Tsitsipas, a lanky guy who kept his scraggly hair in place with a pink headband, was the youngest to make the fourth round this year. He lost his opening match in Melbourne a year ago, when Federer picked up his sixth Australian Open championship.

“For sure, it’s a good win against Roger. I mean, we all know who Roger Federer is, what he has done in tennis. But I still have to keep my focus, keep my concentration on further goals that I want to achieve. That’s a very good beginning. I need to stay humble,” said Tsitsipas, who next faces another player making his quarterfinal debut at a major, No. 22 Roberto Bautista Agut of Spain. “This win is a good milestone, let’s say good first step, as I said, to something bigger.”

At least Federer was able to crack a joke when asked whether Tsitsipas reminds him of a younger version of himself, replying: “He has a one-handed backhand. And I used to have long hair, too.”

And before anyone writes off Federer just yet, remember that folks have kept trying to do that for quite some time, and he has repeatedly returned to title-winning form. After this setback, Federer announced that he would return to playing the clay-court circuit this season, including the French Open after missing it the past three years.

This match was a thriller from beginning to end, both in terms of the high quality and entertaining style of play from both men – something long expected of Federer. The world is still learning what the 14th-seeded Tsitsipas can do.

His soft hands serve him well on volleys, and he is that rare man who will press forward as often as Federer and have nearly as much success. On this cool evening, Tsitsipas won the point on 48 of 68 trips to the net, while Federer went 50 for 66.

The kid served well, too, compiling a 20-12 edge in aces and, more significantly, staving off all of those break chances that Federer earned: two in the first set, eight in the second, two in the third.

In the opening game of the match, Tsitsipas twice was called for a time violation after allowing the 25-second serve clock – new in Melbourne’s main draw this year – to expire. The second such warning resulted in the loss of a serve, and Tsitsipas proceeded to double-fault, offering up a break point to Federer.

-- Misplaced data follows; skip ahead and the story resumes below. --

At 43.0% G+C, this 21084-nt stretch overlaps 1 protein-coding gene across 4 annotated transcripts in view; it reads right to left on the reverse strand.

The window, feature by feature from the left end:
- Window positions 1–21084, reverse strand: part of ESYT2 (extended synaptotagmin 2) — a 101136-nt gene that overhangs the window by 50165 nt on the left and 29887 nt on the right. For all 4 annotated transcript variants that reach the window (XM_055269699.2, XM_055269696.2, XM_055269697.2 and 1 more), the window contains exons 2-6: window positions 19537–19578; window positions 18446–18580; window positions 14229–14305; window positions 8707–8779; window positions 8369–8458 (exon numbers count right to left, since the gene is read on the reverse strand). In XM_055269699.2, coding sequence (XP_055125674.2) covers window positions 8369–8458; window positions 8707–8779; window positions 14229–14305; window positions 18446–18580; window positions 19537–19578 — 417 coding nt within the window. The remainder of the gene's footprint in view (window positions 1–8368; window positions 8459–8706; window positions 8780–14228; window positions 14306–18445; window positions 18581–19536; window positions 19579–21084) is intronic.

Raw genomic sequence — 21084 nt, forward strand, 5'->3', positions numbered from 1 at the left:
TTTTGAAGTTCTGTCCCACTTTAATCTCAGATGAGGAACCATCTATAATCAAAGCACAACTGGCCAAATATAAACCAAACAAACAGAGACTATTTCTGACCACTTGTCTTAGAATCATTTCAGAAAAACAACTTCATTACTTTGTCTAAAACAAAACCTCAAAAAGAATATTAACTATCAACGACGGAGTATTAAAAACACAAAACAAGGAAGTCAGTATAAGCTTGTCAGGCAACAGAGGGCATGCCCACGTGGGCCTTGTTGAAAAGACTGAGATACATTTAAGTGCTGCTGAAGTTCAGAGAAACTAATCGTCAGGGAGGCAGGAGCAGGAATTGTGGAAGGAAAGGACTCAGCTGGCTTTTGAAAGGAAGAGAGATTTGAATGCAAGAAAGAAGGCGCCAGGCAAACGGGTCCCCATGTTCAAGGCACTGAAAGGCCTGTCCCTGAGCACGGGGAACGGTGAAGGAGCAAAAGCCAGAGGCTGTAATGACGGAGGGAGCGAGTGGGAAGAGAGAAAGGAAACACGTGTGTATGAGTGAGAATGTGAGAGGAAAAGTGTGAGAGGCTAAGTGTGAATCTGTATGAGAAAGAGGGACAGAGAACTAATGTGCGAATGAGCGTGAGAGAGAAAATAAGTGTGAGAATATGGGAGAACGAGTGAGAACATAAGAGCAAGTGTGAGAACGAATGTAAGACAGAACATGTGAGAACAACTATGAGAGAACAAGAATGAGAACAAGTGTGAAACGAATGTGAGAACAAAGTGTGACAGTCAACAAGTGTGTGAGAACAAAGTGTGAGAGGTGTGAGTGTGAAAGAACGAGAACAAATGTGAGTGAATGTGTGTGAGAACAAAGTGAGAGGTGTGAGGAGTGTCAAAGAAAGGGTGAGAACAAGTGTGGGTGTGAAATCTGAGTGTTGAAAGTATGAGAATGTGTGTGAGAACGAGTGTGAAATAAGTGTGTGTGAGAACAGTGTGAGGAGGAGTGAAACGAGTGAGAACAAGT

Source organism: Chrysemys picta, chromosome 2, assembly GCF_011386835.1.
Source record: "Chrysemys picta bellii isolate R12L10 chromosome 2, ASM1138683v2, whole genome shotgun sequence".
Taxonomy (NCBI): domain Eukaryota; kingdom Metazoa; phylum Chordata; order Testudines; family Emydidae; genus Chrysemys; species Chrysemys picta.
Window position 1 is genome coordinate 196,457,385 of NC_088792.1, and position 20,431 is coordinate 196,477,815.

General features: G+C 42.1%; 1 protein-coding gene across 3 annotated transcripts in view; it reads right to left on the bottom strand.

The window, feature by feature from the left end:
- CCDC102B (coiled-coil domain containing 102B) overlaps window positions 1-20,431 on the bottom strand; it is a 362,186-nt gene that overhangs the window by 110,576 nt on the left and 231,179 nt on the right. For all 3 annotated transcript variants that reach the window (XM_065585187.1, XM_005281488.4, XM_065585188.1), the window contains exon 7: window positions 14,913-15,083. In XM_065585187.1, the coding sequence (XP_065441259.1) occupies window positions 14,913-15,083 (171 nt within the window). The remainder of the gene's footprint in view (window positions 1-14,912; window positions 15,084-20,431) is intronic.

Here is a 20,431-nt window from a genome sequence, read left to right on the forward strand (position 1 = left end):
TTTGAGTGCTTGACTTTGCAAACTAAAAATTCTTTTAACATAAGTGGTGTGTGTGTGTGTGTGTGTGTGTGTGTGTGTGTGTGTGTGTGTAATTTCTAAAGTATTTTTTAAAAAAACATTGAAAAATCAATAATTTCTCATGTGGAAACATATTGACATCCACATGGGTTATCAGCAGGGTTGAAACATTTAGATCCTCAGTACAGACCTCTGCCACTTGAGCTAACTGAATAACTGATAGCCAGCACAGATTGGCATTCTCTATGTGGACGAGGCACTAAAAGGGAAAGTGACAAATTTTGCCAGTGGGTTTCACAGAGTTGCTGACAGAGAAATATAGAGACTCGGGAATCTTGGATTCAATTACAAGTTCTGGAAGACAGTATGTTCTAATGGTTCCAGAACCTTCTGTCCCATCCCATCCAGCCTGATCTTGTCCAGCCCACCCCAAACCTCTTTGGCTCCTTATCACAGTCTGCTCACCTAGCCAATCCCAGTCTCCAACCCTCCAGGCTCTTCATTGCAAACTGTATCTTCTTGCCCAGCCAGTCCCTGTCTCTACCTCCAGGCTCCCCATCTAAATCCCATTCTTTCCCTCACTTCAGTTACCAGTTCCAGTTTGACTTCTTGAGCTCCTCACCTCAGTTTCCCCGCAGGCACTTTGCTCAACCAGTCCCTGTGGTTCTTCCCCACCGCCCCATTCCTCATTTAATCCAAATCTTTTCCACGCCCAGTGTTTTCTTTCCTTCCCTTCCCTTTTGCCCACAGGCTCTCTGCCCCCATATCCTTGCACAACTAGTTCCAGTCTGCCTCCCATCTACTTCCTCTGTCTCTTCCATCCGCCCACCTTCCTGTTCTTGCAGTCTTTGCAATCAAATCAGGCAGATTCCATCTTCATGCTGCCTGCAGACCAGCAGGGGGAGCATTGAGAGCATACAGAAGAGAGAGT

Tsisipas erased that chance with a 123 mph (198 kph) serve initially called out, then reversed on a challenge. Federer insisted to chair umpire James Keothavong that they should replay the point, a request that was denied, drawing the Swiss star’s ire.

That would signal a pattern. At each key juncture, either Federer blinked or Tsitsipas delivered something special.

“Hung in there, gave himself chances at some points, stayed calm. It’s not always easy, especially for younger guys,” said Federer, who was trying to reach his 54th Grand Slam quarterfinal. “Credit to him for taking care of that.”

Tsitsipas never even collected a break point of his own until the third set, and the match was nearly 3 hours old when he finally cashed one in, the only one he would need, when Federer pushed a forehand into the net.

The crowd, sensing something special, broke into a chorus of “Tsi-tsi-pas! Tsi-tsi-pas!”

As is often the case when a youngster outdoes an old master, there was buzz about whether this might signal something more meaningful than one result. Each member of the sport’s long-ruling Big Three – Federer, Rafael Nadal and Novak Djokovic – already had dismissed challenges from the next generation at this tournament.

This, though, was different.

Tsitsipas is different.

“I see him being high up in the game,” Federer said, “for a long time.”

Follow Howard Fendrich on Twitter at http://twitter.com/HowardFendrich

More AP Tennis: https://www.apnews.com/apf-Tennis and https://twitter.com/AP-Sports

Nadal through to Australian Open quarterfinals

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MELBOURNE, Australia — Second-seeded Rafael Nadal has swept to his 20th victory in 24 attempts over Tomas Berdych with a 6-0, 6-1, 7-6 (4) win to advance to the Australian Open quarterfinals.

Nadal won the first nine games of the match and when Berdych finally got on the board in the 10th, the Czech player held his left arm up in mock celebration. Berdych came back strongly in the third set and had a set point in the 12th game before Nadal dominated the tiebreaker.

The last time the players met here in 2015 Berdych beat the Spaniard in straight sets to end a 17-match losing streak against Nadal.

It is the 11th time that Nadal has reached the quarterfinals here. He will next play 21-year-old American Frances Tiafoe.